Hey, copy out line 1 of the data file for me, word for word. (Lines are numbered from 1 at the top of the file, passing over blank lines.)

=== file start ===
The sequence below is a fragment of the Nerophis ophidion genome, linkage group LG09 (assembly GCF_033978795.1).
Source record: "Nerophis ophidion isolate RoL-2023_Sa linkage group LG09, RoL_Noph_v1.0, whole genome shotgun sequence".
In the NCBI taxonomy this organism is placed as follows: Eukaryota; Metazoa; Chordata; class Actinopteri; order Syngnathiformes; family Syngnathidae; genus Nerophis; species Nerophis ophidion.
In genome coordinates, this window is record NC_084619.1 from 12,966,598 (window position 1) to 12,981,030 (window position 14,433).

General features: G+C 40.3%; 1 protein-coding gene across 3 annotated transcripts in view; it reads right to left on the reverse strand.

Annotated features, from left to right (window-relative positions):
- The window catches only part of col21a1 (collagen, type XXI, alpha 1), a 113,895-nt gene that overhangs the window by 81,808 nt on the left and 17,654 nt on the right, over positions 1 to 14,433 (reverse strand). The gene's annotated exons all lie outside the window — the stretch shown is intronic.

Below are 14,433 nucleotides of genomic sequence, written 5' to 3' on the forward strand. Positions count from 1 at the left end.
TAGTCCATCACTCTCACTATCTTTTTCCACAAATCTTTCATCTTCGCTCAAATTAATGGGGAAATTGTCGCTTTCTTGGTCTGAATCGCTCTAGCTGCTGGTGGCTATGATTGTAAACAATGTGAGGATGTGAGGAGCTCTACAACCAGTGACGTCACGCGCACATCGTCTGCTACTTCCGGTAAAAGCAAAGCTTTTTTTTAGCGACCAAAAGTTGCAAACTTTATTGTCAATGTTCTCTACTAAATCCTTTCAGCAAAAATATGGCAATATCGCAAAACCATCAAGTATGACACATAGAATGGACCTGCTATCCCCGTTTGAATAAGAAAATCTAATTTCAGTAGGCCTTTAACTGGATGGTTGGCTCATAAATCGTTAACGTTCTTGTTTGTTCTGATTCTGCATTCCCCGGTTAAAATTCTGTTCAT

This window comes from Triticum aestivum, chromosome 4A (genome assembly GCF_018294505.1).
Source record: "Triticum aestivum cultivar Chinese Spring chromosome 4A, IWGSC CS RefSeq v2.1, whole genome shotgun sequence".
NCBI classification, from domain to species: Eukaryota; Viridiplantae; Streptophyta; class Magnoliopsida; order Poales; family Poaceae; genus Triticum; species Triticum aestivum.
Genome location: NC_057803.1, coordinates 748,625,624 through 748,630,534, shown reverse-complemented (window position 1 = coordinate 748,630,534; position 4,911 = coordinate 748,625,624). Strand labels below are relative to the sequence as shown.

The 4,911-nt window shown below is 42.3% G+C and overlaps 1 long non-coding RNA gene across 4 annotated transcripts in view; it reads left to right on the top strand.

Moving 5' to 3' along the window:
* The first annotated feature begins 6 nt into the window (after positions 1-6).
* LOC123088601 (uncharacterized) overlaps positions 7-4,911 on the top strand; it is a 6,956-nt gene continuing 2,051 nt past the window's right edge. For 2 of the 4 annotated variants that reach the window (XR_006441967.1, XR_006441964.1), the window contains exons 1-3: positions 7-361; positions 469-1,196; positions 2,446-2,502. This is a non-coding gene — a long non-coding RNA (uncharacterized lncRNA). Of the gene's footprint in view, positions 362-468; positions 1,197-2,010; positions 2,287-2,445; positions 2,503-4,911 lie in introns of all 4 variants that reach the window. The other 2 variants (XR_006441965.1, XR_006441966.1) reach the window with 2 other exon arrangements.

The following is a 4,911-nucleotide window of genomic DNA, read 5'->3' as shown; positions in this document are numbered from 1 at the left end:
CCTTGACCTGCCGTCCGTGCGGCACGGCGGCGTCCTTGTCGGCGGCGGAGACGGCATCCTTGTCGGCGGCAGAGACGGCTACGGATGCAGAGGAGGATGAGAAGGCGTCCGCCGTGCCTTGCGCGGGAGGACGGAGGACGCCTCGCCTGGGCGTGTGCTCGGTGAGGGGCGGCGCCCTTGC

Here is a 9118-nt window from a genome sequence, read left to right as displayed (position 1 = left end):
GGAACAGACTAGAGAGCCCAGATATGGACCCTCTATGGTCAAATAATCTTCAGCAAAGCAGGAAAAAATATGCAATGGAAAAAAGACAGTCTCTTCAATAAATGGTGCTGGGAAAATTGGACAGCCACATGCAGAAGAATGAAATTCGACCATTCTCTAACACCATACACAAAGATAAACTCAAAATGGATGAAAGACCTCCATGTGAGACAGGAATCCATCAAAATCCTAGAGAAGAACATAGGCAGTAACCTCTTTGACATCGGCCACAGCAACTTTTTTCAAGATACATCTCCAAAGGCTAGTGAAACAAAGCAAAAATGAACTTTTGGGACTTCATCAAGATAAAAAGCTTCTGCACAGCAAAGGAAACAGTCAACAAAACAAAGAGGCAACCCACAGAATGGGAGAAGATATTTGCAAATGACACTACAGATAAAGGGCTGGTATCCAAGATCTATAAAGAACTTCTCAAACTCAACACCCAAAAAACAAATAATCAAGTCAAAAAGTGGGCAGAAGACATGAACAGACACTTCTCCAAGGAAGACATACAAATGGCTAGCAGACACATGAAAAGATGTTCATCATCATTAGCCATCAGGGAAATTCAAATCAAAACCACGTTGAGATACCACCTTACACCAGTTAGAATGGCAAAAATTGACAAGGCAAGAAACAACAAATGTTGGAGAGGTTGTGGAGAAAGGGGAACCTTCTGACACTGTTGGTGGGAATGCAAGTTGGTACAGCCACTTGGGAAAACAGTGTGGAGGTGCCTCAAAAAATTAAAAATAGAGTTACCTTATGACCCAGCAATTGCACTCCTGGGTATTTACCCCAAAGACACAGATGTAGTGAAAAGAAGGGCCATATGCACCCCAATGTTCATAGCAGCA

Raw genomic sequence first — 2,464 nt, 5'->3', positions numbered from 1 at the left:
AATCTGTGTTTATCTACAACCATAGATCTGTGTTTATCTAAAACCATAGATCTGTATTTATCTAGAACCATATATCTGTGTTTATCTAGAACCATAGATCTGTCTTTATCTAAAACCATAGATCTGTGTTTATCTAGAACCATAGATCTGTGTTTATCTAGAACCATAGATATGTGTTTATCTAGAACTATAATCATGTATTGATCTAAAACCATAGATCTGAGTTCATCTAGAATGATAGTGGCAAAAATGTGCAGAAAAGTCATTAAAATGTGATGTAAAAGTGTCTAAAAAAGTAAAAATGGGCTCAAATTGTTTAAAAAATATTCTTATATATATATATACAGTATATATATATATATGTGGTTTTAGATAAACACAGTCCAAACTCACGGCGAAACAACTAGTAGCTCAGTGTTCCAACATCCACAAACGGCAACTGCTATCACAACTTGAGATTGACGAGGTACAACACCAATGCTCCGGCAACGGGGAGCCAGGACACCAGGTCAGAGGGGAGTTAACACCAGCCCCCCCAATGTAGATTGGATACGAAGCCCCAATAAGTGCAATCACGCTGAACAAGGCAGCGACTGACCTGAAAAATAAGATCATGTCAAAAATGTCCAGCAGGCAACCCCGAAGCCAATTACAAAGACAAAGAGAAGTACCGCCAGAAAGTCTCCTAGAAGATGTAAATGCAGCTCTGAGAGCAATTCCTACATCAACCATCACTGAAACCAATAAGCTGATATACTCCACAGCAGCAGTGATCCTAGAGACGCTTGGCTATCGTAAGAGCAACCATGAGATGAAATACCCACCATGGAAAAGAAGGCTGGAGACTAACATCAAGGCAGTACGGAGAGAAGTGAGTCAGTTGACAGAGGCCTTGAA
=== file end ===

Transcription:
The sequence below is a fragment of the Nerophis ophidion genome, linkage group LG09 (assembly GCF_033978795.1).